The Missing Link Between Binding European Law and the Political Will

EDW
September 11, 2014

Last week the Fundamental Rights Agency (FRA) and the European Commission presented reports on their respective annual activities regarding human rights during the first meeting of the Committee on Civil Liberties, Justice and Home Affairs (LIBE). Meeting at the beginning of the new legislature, debate at LIBE can set the tone for years to come. Unfortunately, once again we see a narrow agenda dominating the fundamental rights debate at the European Parliament — hate speech, homophobia and discrimination against LGBT persons were presented as Europe’s biggest challenges with regards to fundamental rights.

The FRA´s main discourse has not changed much since it was first established. Morten Kjaerum, Director of the Agency, focused his presentation on examples taken from the FRA’s ongoing project, “Surveying LGBT people and authorities”. This project has the aim of “providing data to enhance understanding of LGBT people experiences of discrimination and victimization”. Françoise Le Bail, European Commission Director-General for Justice, then supported the FRA’s Director, calling for greater protection against hate speech, homophobic speech, racism, and xenophobia

This heavily biased approach is simply not justified by the EU’s Charter of Fundamental Rights, which provides the very basis for the FRA’s existence and work. Nowhere in the Charter is there any support for such a limited approach to fundamental rights — which, instead of more equality for all, aims ultimately at more protection for LGBT people than the rest of Europe’s citizens, thus creating greater inequality.

The FRA has already surprised observers several times with the poor quality and low scientific standards of its reports. European Dignity Watch has previously reported on this. [Link] So any reports and data coming out of this EU agency have to be read with caution and a critical mind. It is also worth noting that according to the latest figures, the Agency’s section that is dedicated to issues of discrimination, racism, xenophobia and related intolerance receives three times more human resources than other sections working on other issues. The sections working on the information society, respect for private life and protection of personal data, access to efficient and independent justice, and migration and asylum rights, for example, all received much less attention from the Agency. In fact, none of these latter topics were even mentioned by the Commission’s Director-General for Justice in his report on the status of implementation of the Charter of Fundamental Rights.

There are many other fundamental rights mentioned in the Charter that deserve human and budgetary resources. To name but a few: the right to life (Art. 3), the prohibition of torture and inhuman or degrading treatment (Art. 4), the right to liberty and security, the freedom of expression and information (Art. 11), the freedom of assembly and association (Art. 12), and the protection of personal data (Art. 8). The guarantee and protection of these rights are serious issues for fundamental rights today. But any discussion of these was blatantly absent from the presentations made by the FRA and the Commission.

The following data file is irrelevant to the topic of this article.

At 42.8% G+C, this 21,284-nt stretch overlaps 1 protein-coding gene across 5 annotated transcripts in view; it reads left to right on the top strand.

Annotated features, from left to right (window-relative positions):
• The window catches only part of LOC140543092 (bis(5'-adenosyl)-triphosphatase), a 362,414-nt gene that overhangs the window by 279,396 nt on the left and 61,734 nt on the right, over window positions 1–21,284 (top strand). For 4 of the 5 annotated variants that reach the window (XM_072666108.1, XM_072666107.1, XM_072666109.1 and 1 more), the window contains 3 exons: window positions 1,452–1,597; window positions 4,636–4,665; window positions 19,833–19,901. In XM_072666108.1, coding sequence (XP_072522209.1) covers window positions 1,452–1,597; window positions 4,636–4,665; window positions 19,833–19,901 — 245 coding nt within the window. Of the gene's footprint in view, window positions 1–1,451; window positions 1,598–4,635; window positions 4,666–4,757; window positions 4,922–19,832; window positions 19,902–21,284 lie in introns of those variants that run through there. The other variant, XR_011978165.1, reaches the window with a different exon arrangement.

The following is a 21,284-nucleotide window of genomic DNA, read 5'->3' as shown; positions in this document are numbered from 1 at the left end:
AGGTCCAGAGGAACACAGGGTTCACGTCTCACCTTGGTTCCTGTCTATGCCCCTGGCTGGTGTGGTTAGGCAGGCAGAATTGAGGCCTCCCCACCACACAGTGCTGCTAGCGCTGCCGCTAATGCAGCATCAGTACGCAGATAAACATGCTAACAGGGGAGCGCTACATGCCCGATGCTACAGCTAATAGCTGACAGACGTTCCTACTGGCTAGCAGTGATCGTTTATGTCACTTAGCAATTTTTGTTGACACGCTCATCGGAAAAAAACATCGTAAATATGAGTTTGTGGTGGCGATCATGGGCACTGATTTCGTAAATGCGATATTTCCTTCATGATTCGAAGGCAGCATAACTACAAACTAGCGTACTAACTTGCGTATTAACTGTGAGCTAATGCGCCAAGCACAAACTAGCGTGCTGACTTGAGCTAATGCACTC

What about freedom of thought, conscience and religion (Art. 10) in a Europe where a person can be fired from her job merely because she is Christian (as happened to a British Airways stewardess last year)? Or the right to education and the right of parents to ensure the education and teaching of their children in conformity with their religious, philosophical and pedagogical convictions (Art. 14), which are also threatened by attempts to enforce compulsory sexual education in schools (as the so-called Estrela report — which was thankfully defeated — originally sought)? Even discussion about the right to equality before the law (Art. 20), which is not even affordable in many countries due to the high fees that access to justice requires, seems to be absent.

Why is there no debate about these fundamental rights and issues, which concern all citizens of the EU, not just a few? Where is the link between the written reality of the EU Charter, and the institutional discourse taking place? How can the biggest part of the FRA’s budget and human resources be assigned to issues like ‘hate speech’, ‘homophobia’ and ‘xenophobia’ when these terms are highly controversial among member states and when there is no clear definition of what they actually mean?

The Committee on Civil Liberties, Justice and Home Affairs will set the tone for the deliberations that will take place on these issues under the legislature’s new mandate. As they do so, European Dignity Watch will gear up and work closely with MEPs to foster a broader, balanced and non-biased fundamental rights debate that aims at the good of society as a whole. Just as we did with the Estrela report, we will not allow the human rights discourse to be limited to a narrow, radical agenda pushed by a small group at the expense of the rest of society; instead, we shall advocate for true equality, true justice — and the same rights for all.

Useful links:

FRA 2013 Activity Report

Report from the Commission to the European Parliament, the Council, the European Economic and Social Committee and the Committee of the Regions: 2013 report on the application of the EU Charter of Fundamental Rights

EU Charter of Fundamental Rights